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OUTDOORS: Sunday hunting a step closer to reality

FOR YEARS, proponents of allowing Sunday hunting on private land have believed legislation would be approved if it got to the full House of Delegates instead of being killed in a small subcommittee.

They were right.

Sunday hunting supporters gushed about history being made Tuesday when the full House of Delegates easily advanced Del. C. Todd Gilbert’s legislation by a 71–27 vote.

The vote followed two earlier readings in the House. An apparent last-ditch attempt to scuttle the legislation’s efficacy after the second reading by making any Sunday hunting subject to a locality having to opt in with a local ordinance was rejected.

The bill now “crosses over” to the Virginia Senate. A companion Senate bill, No. 154 by Sen. Phillip P. Puckett, is being addressed today in the Senate Agriculture, Conservation and Natural Resources Committee.

Puckett chairs that committee. His bill currently has 15 other senators and 20 delegates listed as “co-patrons.”

A Sunday hunting bill championed a couple of years ago by then-Senator, now-Lt. Gov. Ralph Northam passed the full Senate on a 29–11 vote, only to be scuttled in the aforementioned House subcommittee.

That Natural Resources subcommittee of the House Agriculture, Chesapeake and Natural Resources Committee was roundly known as the place where Sunday hunting bills were sent to die.

Sunday hunting supporters are optimistic that the Senate will again endorse the proposal, but they don’t want to leave anything to chance and encourage other supporters to contact their senators. If Bill 154 passes the Senate and crosses over to the House of Delegates, opponents there, theoretically, get another bite at the apple.

One point is certain, though. Whoever it was in the House of Delegates’ leadership who kept Gilbert’s legislation from first being entertained in the House Natural Resources Subcommittee must be the person who decided this issue needed a fair shake and would be heard by the full committee.

Still, it ain’t over till it’s over, to quote the great Yogi Berra.

For those wanting to follow developments around the state with the initiative, the “Legalize Virginia Sunday Hunting for All” Facebook page, now with more than 5,290 members, is a timely resource. Curtis D. Colgate, chairman of the board of the Virginia Department of Game and Inland Fisheries, is a regular contributor to the page.

Colgate spoke in favor of Sunday hunting when the issue was before the House Agriculture, Chesapeake and Natural Resources Committee.

Responding to Facebook users’ questions about what Sunday hunting might mean to hunting seasons, he shared: “The Board will continue to set its seasons the way it always has in the past. We review and/or modify hunting seasons and bag limits every other year; excluding migratory birds, which we review every year. We make changes and tweaks on a routine basis depending on the health of the herd, population concerns,

human/animal conflict, constituent influence and a myriad of other reasons.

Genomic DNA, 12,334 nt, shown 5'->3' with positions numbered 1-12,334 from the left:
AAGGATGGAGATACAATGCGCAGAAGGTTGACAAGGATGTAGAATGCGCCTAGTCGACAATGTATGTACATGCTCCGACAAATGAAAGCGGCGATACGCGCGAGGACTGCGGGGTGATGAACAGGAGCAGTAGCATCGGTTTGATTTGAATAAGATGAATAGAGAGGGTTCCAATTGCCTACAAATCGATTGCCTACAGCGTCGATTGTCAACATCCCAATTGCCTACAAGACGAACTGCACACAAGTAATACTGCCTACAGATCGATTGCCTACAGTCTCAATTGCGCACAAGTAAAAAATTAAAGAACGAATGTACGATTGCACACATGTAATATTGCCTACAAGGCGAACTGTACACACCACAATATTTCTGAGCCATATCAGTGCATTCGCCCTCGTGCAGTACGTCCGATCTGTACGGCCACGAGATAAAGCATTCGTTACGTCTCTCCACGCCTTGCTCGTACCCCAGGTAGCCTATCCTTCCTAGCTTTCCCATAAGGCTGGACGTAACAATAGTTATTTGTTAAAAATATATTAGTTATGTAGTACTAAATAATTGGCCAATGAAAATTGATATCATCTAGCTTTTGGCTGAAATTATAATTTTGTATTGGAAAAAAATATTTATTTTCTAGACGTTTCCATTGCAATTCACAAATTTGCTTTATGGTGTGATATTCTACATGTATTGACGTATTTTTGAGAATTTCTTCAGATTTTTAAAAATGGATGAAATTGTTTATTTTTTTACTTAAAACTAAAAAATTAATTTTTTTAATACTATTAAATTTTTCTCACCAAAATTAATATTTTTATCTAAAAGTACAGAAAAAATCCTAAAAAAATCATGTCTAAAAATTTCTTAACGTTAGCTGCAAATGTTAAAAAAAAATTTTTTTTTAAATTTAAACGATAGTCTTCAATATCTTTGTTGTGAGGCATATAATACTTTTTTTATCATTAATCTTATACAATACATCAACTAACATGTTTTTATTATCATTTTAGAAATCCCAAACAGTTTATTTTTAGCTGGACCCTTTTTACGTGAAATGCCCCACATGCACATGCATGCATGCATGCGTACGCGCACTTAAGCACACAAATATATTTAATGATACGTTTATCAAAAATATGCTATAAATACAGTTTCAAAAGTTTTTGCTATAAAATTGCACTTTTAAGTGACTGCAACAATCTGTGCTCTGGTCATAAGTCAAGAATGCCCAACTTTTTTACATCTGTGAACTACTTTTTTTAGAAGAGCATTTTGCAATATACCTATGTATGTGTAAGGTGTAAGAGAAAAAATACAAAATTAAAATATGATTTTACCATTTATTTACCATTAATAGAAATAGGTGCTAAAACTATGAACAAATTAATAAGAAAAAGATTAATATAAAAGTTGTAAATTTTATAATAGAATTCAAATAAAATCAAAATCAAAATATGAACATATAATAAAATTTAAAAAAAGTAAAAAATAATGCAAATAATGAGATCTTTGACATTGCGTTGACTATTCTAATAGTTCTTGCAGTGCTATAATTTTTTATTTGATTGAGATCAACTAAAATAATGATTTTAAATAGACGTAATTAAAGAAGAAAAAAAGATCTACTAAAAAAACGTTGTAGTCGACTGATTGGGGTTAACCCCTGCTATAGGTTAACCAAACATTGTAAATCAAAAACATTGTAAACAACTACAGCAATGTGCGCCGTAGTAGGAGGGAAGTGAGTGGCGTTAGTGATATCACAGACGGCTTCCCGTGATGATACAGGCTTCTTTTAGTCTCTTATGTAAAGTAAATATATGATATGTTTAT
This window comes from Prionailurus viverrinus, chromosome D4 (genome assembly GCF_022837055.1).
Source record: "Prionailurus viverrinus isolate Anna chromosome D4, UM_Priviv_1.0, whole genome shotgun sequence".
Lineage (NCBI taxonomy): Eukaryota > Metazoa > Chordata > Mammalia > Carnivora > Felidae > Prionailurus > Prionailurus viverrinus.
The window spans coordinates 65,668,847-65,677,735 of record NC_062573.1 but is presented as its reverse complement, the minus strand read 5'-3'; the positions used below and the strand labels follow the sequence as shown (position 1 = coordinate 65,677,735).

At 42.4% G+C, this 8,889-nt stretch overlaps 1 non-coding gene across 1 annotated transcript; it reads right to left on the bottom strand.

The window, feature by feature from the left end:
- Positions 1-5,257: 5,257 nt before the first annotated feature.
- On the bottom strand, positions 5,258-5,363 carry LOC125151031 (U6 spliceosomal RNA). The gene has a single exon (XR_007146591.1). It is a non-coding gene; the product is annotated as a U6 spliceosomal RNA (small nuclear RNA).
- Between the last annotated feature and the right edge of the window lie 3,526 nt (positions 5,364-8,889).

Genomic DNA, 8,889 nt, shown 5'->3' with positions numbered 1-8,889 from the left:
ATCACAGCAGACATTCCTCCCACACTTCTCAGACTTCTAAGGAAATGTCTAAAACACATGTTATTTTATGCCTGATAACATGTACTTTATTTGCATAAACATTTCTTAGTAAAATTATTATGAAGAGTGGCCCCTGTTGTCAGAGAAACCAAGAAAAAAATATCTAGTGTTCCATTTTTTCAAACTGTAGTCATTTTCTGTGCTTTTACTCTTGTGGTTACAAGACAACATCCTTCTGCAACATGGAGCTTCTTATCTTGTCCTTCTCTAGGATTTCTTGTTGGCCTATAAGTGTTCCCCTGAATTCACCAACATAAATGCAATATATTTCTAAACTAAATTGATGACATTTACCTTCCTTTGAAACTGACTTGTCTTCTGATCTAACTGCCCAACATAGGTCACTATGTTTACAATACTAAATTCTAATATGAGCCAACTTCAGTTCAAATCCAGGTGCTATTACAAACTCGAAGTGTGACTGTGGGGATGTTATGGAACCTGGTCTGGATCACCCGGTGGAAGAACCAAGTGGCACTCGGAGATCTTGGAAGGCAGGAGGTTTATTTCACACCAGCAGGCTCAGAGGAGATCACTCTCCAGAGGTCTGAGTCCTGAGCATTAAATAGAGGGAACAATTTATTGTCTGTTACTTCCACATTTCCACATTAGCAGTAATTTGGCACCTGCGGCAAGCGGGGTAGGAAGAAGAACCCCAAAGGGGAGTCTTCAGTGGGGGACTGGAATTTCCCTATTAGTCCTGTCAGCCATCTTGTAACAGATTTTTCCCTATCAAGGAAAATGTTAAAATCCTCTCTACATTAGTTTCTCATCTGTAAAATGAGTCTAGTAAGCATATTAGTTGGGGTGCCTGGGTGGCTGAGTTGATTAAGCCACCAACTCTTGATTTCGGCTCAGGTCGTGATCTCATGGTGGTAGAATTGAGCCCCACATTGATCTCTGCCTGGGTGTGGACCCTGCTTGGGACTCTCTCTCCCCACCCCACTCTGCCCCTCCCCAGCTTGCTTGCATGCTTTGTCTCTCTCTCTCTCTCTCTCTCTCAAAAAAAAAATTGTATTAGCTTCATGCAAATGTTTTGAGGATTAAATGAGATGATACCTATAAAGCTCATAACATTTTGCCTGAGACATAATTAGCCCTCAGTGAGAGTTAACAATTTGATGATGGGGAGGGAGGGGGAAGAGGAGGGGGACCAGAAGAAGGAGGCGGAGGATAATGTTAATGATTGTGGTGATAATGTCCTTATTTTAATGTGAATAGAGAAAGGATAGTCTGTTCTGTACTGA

“The only seasons readily affected by Sunday hunting are those with federal frameworks that limit what we can do, and those are only for migratory waterfowl and webless migratory birds.”


After last year’s cancellation of the Eastern Outdoors and Sports Show in Harrisburg, Pa., the new “Great American Outdoor Show” is ready to launch Saturday.

The previous show’s promoter, Reed Exhibitions, created a huge kerfuffle when it declared modern sporting rifles and related products would not be permitted at the show. A massive walkout of exhibitors and celebrity guests for seminars followed, ultimately leading to the show’s cancellation and the end of British-owned Reed’s involvement in these types of operations, at least in the United States.

The show had enjoyed a run of over 50 years.

Enter the National Rifle Association. After the huge economic impact hit to the Harrisburg area, NRA took over, modernizing the show, making it bigger and better.

It is the largest consumer outdoor show in the U.S., encompassing 650,000 square feet of indoor floor space, more than 1,000 exhibitors and hundreds of thousands of attendees over nine days. Many hunting and fishing outfitters would book much of their entire seasons with clients contacted during the show.

The NRA has created a new Shooting Sports hall. It joins the Archery, Boats, RVs, Fishing, Outdoor Products and Hunting Outfitter halls.

Multiple, diverse seminars, game calling contests, and a 3D bowhunter challenge are scheduled for each day. Other special events and competitions are scheduled for specific days. An NRA Foundation Banquet is Feb. 7 and Feb. 8 features and NRA Country Presents concert by Brantley Gilbert.

Doors open at 9 a.m. each Saturday and 10 a.m. all other days. Tickets are $12 for adults, $6 for children ages 6–12, $10 for seniors (age 65-plus). A two-day pass is $20. Buying a $35 NRA membership gets a free one-day ticket. The show is at the PA Farm Show Complex, 2300 North Cameron Street, Harrisburg.

For complete details and to buy tickets, go to greatamer

Ken Perrotte can be reached at The Free Lance–Star, 616 Amelia Street, Fredericksburg, VA 22401, by fax at 373-8455 or email at